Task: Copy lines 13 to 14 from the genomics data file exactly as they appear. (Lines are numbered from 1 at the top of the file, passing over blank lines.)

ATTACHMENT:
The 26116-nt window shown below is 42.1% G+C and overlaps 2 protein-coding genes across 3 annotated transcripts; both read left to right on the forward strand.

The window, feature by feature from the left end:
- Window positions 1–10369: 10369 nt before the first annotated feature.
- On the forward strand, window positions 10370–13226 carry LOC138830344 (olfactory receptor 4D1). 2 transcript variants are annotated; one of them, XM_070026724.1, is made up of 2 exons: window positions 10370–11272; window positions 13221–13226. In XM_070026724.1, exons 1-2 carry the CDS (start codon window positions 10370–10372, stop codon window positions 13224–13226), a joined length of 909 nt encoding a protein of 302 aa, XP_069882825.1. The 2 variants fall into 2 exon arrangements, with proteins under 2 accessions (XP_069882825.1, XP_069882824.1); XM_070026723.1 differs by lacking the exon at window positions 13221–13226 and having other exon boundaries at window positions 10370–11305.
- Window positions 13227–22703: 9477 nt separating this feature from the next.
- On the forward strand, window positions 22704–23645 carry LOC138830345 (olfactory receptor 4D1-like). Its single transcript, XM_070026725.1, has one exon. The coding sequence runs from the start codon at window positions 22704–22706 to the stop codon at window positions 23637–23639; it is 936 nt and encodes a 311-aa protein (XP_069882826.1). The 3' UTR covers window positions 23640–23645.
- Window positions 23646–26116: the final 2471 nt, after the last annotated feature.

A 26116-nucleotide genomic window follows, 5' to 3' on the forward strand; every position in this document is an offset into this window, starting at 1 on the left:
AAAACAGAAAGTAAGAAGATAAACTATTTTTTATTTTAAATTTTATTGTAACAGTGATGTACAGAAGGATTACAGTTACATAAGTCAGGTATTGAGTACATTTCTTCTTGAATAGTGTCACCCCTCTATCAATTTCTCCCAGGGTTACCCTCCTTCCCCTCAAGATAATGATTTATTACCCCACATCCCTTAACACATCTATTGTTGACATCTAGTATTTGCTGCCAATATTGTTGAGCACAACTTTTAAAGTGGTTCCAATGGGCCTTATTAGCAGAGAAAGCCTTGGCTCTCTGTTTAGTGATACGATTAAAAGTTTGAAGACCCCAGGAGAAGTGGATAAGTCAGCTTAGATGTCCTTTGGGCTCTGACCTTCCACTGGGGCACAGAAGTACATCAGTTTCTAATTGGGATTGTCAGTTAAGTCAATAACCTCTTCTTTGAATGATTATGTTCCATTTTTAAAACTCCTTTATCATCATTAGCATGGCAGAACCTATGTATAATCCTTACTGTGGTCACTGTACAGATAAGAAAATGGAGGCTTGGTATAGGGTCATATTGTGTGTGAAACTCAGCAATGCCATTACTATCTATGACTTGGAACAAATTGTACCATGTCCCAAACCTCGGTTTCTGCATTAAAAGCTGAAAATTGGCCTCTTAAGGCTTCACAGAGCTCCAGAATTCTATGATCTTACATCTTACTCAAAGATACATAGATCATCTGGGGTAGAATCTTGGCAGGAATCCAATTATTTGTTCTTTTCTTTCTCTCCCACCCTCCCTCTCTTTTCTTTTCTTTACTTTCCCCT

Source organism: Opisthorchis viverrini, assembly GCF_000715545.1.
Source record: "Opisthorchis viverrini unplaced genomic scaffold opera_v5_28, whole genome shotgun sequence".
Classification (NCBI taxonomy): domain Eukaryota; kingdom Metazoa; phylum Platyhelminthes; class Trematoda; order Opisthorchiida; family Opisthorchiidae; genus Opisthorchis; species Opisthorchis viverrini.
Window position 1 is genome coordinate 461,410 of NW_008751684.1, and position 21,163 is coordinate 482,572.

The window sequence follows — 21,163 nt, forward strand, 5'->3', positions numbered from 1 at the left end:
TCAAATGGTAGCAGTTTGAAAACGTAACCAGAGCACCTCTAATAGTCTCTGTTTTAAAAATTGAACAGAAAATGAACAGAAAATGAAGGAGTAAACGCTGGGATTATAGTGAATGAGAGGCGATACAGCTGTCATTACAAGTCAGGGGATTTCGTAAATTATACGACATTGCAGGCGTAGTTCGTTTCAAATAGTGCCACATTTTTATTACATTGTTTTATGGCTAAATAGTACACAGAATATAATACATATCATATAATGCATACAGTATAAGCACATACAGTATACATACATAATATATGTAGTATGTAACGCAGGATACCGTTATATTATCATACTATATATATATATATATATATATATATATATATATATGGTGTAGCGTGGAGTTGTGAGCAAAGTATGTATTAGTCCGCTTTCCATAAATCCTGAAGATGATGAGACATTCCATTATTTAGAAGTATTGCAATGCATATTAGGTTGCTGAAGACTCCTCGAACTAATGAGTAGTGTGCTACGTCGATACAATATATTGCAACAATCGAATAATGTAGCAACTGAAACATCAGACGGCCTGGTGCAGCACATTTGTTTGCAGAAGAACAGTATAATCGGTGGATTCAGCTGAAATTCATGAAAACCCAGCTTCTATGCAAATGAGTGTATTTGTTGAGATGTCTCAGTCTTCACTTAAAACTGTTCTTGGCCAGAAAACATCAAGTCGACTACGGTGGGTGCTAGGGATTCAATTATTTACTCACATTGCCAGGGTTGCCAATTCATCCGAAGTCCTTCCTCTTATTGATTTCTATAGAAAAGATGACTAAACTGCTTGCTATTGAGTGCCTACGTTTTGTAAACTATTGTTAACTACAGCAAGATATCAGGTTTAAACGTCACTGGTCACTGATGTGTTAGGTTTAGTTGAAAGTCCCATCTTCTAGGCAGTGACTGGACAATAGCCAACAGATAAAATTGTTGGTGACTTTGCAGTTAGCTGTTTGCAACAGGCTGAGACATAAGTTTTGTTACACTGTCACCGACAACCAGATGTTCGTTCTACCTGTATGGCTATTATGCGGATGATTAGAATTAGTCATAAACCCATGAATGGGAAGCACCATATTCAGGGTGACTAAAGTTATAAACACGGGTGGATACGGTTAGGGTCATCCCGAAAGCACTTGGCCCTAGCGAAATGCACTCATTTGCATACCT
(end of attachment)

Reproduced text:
Window position 1 is genome coordinate 461,410 of NW_008751684.1, and position 21,163 is coordinate 482,572.

The window sequence follows — 21,163 nt, forward strand, 5'->3', positions numbered from 1 at the left end: